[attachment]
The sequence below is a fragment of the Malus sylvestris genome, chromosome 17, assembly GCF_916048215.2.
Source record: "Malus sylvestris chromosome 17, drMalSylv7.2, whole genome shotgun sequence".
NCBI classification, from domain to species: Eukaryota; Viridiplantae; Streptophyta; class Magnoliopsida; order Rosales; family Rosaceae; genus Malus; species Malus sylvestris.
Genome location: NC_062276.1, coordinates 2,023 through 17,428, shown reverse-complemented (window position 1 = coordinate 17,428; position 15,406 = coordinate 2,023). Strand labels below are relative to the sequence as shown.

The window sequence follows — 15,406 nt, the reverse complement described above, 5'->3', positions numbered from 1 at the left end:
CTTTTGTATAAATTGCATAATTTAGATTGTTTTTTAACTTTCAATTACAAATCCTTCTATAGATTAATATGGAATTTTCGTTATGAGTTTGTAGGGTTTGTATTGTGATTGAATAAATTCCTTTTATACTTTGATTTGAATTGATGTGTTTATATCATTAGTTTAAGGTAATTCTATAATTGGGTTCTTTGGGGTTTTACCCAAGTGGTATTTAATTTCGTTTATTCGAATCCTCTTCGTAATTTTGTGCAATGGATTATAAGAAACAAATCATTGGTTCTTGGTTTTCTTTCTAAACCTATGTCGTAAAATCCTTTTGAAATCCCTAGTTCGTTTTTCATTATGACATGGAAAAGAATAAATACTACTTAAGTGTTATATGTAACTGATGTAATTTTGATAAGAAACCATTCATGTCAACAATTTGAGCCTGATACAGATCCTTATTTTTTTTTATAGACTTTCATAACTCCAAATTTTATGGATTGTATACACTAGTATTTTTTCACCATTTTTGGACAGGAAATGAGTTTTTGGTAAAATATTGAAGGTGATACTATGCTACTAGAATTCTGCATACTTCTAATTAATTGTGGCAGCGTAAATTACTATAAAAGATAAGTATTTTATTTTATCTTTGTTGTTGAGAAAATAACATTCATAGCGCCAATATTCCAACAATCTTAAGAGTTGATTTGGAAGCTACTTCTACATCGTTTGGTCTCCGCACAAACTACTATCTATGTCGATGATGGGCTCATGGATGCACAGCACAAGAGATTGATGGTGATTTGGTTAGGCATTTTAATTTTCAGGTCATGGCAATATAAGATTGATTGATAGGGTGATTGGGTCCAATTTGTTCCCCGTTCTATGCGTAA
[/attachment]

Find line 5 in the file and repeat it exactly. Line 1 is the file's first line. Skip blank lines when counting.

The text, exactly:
The window sequence follows — 15,406 nt, the reverse complement described above, 5'->3', positions numbered from 1 at the left end: